BY JAKE FELDMAN
Daily Sports Writer
Published May 19, 2009
The perfect season — it’s something that every team strives for and few teams ever achieve. Let alone twice.
But after beating Chapman University 12-11 in Denver last weekend for the MCLA National Championship, the Michigan club lacrosse team achieved perfection for the second straight year. The team's winning streak has extended over 40 consecutive games en route to back-to-back national titles.
It hasn't always been easy. Saturday night, Michigan (20-0) quickly fell behind 3-0 in a rematch of last year's finals with Chapman University (16-3). Chapman midfielders seemed to be winning every faceoff and cleared the ball with ease, while the Wolverines failed to simply establish a sustained possession.
“In games like these, possession is everything,” Michigan coach John Paul said. “When you have two high-powered offenses, the team that gets more possessions is probably going to win the game. And we were losing the possession battle early.”
The Wolverines trailed by five goals with 6:44 remaining in the second quarter, their largest deficit of the season. The team hadn’t faced such a hole since a regular season game in February against this same Chapman squad, a game that Michigan ultimately won 13-10 thanks to an inspiring second half.
And much like the first meeting, Paul switched to a zone defense in the second quarter to change the course of the game.
“We switched to the zone to get things slowed down a little bit,” Paul said. “It’s not really the style we like to play, and that’s why we were reluctant to go to it, even though it has proven that it worked against them. This is the only team all year that we’ve used it against.”
The zone forced Chapman midfielders into more outside shots, preventing them from slashing through the defense toward the cage. Junior attackman Kevin Zorovich kept the Wolverines within striking distance with three first-half goals, but Michigan still trailed 8-4 at halftime.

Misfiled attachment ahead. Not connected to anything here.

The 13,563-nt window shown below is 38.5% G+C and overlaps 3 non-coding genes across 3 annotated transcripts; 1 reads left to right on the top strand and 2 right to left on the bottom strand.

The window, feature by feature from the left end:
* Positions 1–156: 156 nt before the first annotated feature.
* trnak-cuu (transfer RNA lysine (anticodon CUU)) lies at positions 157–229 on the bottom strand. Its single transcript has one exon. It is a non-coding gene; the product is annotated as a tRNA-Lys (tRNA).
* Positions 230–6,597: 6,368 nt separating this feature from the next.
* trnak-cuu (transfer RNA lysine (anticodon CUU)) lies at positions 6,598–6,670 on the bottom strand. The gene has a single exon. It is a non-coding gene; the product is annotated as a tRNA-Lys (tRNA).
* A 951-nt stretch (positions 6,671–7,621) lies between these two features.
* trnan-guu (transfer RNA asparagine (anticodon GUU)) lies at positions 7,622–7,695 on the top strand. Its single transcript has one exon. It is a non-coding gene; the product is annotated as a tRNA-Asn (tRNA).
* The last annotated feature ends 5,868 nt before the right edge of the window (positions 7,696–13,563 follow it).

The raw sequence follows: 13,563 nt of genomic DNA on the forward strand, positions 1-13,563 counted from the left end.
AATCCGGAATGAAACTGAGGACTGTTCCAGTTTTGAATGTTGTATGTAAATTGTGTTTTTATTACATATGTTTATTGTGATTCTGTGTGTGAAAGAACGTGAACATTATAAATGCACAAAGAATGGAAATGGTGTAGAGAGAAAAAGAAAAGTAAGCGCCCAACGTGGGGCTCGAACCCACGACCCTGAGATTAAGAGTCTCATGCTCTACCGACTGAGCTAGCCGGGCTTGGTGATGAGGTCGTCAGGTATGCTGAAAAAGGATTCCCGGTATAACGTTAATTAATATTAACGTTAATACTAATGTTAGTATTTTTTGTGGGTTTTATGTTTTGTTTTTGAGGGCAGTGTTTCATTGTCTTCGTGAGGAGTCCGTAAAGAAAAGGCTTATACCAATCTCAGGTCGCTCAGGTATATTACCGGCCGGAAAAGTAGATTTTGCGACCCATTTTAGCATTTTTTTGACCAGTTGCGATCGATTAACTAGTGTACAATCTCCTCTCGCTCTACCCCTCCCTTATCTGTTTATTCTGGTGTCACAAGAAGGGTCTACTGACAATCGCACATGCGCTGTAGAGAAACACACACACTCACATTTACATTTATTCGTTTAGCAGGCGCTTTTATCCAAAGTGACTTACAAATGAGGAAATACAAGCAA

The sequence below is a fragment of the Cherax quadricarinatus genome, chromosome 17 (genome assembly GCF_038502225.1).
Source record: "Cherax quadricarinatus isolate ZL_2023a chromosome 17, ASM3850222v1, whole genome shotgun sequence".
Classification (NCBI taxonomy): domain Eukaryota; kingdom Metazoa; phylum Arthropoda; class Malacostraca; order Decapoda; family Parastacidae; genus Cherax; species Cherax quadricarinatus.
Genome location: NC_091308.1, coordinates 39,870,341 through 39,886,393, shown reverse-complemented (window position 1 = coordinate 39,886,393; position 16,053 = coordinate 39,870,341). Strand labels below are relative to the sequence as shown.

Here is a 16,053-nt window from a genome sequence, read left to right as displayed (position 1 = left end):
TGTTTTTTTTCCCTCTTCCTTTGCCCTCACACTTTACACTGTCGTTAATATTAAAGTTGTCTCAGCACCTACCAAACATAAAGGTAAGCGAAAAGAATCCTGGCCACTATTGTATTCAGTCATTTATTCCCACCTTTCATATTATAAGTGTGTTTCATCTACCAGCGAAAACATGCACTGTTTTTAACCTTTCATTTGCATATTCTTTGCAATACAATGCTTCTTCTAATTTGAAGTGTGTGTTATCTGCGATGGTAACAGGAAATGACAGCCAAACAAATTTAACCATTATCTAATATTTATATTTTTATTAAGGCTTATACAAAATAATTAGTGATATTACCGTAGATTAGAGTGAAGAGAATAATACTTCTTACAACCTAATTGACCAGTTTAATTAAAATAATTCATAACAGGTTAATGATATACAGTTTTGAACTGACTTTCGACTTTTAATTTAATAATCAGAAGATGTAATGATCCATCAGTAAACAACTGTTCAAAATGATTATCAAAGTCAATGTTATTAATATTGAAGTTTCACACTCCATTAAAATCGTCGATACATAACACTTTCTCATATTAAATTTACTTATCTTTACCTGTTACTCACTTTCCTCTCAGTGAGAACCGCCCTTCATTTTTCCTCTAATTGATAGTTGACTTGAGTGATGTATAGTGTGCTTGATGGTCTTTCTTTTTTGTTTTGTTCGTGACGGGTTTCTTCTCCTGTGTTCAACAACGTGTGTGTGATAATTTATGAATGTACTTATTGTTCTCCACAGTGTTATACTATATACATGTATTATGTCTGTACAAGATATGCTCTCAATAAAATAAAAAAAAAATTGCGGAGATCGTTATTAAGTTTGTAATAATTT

Paul encouraged his team to approach the second half as a series of five-minute segments in an attempt to ease the stress of overcoming a large deficit.
And the Wolverines responded decisively.
Michigan finally began to win faceoffs and netted two quick goals to cut Chapman’s lead in half. Junior midfielder David Rogers then took over, notching three of the Wolverines' next four goals to tie the game 10-10. On two identical plays, Rogers rolled into the middle and buried left-handed shots past Panther goalie Daniel Kirkpatrick. Michigan added two more fourth-quarter goals to take the lead and never looked back.
Rogers' performance was a sharp contrast to his regular season play. The midfielder ended the regular season with only six goals and a shooting percentage under 15 percent. But he shined in the postseason, scoring nine goals in six games including a hat trick in the National Championship.
“He is a clutch scorer and a leader,” sophomore goalie Andrew Fowler said. “And what leaders do, what good players do, is they find a way to produce when it matters.”
By his own standards, Fowler also came through in the clutch. The Wolverines were scoreless for the last nine minutes of the game, relying heavily on Fowler and the defense to preserve the lead.
Paul admits that he considered benching Fowler after the lackluster first half, but ultimately stuck with the confident netminder. Fowler vindicated Paul’s decision, saving 12 of 15 shots in the final two periods.
“There’s no chance for mental breakdowns,” Fowler said. “And my job as a goalie is I have to be talking to the defense. If I have a level head and I know that I can guide the defense, it makes my job a lot easier.”
To say that the Wolverines have established themselves as a dynasty is an understatement. After two undefeated seasons in the Men’s Collegiate Lacrosse Association, the Wolverines are waiting for the Athletic Department to acquire the funding necessary to make lacrosse a varsity sport at Michigan. The program grows stronger each year, and the players are ready to make the transition.
“I think we can compete right away,” Rogers said. “I don’t think we need a bunch of recruiting classes before we can be competitive. I think the team we had this year could be competitive at the Division I level.”